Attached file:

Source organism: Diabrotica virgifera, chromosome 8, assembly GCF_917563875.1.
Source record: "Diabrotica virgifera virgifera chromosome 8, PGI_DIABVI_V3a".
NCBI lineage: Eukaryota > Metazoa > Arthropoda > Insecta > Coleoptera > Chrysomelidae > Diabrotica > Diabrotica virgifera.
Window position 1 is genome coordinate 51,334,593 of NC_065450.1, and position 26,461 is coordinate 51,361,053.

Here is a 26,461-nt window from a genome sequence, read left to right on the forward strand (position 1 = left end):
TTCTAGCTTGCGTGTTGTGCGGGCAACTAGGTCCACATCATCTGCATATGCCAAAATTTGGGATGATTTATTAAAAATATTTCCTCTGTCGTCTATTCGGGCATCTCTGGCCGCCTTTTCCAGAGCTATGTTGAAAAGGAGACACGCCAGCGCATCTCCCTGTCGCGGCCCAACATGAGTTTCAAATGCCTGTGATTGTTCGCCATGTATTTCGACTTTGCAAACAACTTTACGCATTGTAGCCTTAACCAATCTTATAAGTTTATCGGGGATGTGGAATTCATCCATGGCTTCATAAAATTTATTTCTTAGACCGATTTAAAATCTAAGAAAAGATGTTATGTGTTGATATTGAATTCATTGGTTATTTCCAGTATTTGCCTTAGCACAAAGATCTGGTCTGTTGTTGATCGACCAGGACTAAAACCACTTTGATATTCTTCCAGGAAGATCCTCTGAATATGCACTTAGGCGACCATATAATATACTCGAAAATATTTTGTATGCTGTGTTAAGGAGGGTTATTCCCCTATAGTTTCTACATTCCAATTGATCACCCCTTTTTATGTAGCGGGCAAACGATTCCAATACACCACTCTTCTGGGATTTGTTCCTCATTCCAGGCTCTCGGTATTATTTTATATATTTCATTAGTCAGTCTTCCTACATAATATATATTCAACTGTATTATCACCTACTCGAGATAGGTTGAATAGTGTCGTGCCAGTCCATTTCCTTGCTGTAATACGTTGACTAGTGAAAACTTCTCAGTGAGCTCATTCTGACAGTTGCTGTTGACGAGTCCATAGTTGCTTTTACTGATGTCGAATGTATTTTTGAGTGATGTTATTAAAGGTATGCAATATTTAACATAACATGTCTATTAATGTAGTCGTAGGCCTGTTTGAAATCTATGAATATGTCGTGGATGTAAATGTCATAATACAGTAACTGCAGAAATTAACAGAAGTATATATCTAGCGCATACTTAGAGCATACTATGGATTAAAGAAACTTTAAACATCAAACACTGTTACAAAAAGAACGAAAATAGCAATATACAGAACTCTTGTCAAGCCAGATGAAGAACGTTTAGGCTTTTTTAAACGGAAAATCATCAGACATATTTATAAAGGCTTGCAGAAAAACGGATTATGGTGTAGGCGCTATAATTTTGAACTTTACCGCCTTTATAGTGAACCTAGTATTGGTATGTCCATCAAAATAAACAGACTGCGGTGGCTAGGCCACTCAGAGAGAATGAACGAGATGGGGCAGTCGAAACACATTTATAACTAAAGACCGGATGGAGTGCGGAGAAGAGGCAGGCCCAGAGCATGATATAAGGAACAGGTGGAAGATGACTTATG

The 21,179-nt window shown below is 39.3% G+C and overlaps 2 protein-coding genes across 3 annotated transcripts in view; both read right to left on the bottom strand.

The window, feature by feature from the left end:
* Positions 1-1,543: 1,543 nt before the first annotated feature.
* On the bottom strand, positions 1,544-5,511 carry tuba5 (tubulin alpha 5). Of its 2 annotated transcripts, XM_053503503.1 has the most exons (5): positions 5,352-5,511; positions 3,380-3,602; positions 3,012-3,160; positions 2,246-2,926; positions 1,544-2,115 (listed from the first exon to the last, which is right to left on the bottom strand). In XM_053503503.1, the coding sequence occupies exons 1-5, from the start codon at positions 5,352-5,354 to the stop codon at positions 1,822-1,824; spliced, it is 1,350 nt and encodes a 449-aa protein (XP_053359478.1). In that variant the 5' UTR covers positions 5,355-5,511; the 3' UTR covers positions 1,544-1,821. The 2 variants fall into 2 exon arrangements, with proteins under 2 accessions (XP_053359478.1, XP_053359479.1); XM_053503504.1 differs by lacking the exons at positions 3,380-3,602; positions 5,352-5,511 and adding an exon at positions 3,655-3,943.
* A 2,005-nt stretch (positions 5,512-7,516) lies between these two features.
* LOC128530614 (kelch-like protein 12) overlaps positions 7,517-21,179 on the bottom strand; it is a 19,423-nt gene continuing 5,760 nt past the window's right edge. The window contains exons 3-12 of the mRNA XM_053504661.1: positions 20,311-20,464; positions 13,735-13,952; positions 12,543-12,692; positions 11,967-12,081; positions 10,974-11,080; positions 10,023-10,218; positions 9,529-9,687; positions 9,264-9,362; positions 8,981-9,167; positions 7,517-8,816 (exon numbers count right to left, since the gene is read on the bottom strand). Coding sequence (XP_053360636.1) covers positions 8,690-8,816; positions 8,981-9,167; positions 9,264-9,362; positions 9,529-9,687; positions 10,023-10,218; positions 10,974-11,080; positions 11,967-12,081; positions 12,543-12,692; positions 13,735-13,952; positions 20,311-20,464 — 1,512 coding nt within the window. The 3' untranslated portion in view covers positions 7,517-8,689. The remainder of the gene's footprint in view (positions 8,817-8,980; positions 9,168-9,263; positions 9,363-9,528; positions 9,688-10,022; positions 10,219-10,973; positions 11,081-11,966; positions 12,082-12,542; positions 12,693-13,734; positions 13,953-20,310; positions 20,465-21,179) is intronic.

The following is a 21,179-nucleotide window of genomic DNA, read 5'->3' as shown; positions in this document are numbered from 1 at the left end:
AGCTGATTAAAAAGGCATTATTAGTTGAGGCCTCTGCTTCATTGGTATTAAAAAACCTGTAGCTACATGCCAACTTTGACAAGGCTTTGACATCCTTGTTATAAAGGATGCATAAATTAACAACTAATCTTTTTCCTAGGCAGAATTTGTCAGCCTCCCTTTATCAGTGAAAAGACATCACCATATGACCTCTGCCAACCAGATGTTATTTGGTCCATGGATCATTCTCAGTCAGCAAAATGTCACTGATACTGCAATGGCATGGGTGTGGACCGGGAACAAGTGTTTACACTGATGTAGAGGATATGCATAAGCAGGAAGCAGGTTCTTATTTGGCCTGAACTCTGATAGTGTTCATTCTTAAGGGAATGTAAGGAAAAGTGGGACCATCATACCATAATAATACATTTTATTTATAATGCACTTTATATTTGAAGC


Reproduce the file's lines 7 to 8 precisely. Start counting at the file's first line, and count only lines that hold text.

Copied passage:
The 21,179-nt window shown below is 39.3% G+C and overlaps 2 protein-coding genes across 3 annotated transcripts in view; both read right to left on the bottom strand.

The window, feature by feature from the left end: